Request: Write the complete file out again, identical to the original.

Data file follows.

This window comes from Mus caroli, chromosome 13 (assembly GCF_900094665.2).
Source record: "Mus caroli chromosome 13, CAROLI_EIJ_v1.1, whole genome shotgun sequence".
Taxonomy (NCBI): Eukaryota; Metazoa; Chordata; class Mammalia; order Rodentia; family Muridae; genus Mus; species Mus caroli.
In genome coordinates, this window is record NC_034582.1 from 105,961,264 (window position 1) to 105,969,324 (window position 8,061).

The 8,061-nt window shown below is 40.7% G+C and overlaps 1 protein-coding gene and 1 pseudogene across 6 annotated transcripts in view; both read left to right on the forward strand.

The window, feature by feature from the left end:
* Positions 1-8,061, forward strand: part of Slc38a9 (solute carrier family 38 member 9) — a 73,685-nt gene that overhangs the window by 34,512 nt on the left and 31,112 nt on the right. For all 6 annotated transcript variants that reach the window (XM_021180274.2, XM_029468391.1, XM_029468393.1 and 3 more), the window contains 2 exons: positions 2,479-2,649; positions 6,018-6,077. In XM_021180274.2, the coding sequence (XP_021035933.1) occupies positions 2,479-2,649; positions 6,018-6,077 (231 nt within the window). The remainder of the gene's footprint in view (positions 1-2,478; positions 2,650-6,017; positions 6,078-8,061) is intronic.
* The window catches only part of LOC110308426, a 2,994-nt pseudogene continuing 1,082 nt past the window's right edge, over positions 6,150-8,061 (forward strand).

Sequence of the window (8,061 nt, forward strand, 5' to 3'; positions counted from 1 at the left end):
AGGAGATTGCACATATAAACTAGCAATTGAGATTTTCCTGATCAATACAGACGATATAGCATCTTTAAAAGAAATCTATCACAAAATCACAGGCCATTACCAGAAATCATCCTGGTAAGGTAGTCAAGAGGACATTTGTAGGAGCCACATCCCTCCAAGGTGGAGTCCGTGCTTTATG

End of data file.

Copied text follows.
This window comes from Mus caroli, chromosome 13 (assembly GCF_900094665.2).
Source record: "Mus caroli chromosome 13, CAROLI_EIJ_v1.1, whole genome shotgun sequence".
Taxonomy (NCBI): Eukaryota; Metazoa; Chordata; class Mammalia; order Rodentia; family Muridae; genus Mus; species Mus caroli.
In genome coordinates, this window is record NC_034582.1 from 105,961,264 (window position 1) to 105,969,324 (window position 8,061).

The 8,061-nt window shown below is 40.7% G+C and overlaps 1 protein-coding gene and 1 pseudogene across 6 annotated transcripts in view; both read left to right on the forward strand.

The window, feature by feature from the left end:
* Positions 1-8,061, forward strand: part of Slc38a9 (solute carrier family 38 member 9) — a 73,685-nt gene that overhangs the window by 34,512 nt on the left and 31,112 nt on the right. For all 6 annotated transcript variants that reach the window (XM_021180274.2, XM_029468391.1, XM_029468393.1 and 3 more), the window contains 2 exons: positions 2,479-2,649; positions 6,018-6,077. In XM_021180274.2, the coding sequence (XP_021035933.1) occupies positions 2,479-2,649; positions 6,018-6,077 (231 nt within the window). The remainder of the gene's footprint in view (positions 1-2,478; positions 2,650-6,017; positions 6,078-8,061) is intronic.
* The window catches only part of LOC110308426, a 2,994-nt pseudogene continuing 1,082 nt past the window's right edge, over positions 6,150-8,061 (forward strand).

Sequence of the window (8,061 nt, forward strand, 5' to 3'; positions counted from 1 at the left end):
AGGAGATTGCACATATAAACTAGCAATTGAGATTTTCCTGATCAATACAGACGATATAGCATCTTTAAAAGAAATCTATCACAAAATCACAGGCCATTACCAGAAATCATCCTGGTAAGGTAGTCAAGAGGACATTTGTAGGAGCCACATCCCTCCAAGGTGGAGTCCGTGCTTTATG